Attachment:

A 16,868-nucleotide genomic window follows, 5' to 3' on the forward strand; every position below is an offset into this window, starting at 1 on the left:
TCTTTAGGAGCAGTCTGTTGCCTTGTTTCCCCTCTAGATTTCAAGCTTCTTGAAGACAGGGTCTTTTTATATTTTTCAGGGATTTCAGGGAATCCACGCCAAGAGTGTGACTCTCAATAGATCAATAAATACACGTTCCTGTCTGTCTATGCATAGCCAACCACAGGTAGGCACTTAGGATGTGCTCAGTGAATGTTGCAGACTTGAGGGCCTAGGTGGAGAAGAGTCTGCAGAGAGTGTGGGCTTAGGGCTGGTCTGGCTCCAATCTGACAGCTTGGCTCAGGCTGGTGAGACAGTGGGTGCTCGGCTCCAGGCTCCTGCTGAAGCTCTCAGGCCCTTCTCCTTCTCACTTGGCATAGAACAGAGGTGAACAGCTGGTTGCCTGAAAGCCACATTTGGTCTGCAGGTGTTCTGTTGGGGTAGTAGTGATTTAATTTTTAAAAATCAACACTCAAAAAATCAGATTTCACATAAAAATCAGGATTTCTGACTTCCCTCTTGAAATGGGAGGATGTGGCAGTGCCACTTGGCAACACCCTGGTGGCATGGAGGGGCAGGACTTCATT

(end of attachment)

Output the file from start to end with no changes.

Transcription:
A 16,868-nucleotide genomic window follows, 5' to 3' on the forward strand; every position below is an offset into this window, starting at 1 on the left:
TCTTTAGGAGCAGTCTGTTGCCTTGTTTCCCCTCTAGATTTCAAGCTTCTTGAAGACAGGGTCTTTTTATATTTTTCAGGGATTTCAGGGAATCCACGCCAAGAGTGTGACTCTCAATAGATCAATAAATACACGTTCCTGTCTGTCTATGCATAGCCAACCACAGGTAGGCACTTAGGATGTGCTCAGTGAATGTTGCAGACTTGAGGGCCTAGGTGGAGAAGAGTCTGCAGAGAGTGTGGGCTTAGGGCTGGTCTGGCTCCAATCTGACAGCTTGGCTCAGGCTGGTGAGACAGTGGGTGCTCGGCTCCAGGCTCCTGCTGAAGCTCTCAGGCCCTTCTCCTTCTCACTTGGCATAGAACAGAGGTGAACAGCTGGTTGCCTGAAAGCCACATTTGGTCTGCAGGTGTTCTGTTGGGGTAGTAGTGATTTAATTTTTAAAAATCAACACTCAAAAAATCAGATTTCACATAAAAATCAGGATTTCTGACTTCCCTCTTGAAATGGGAGGATGTGGCAGTGCCACTTGGCAACACCCTGGTGGCATGGAGGGGCAGGACTTCATT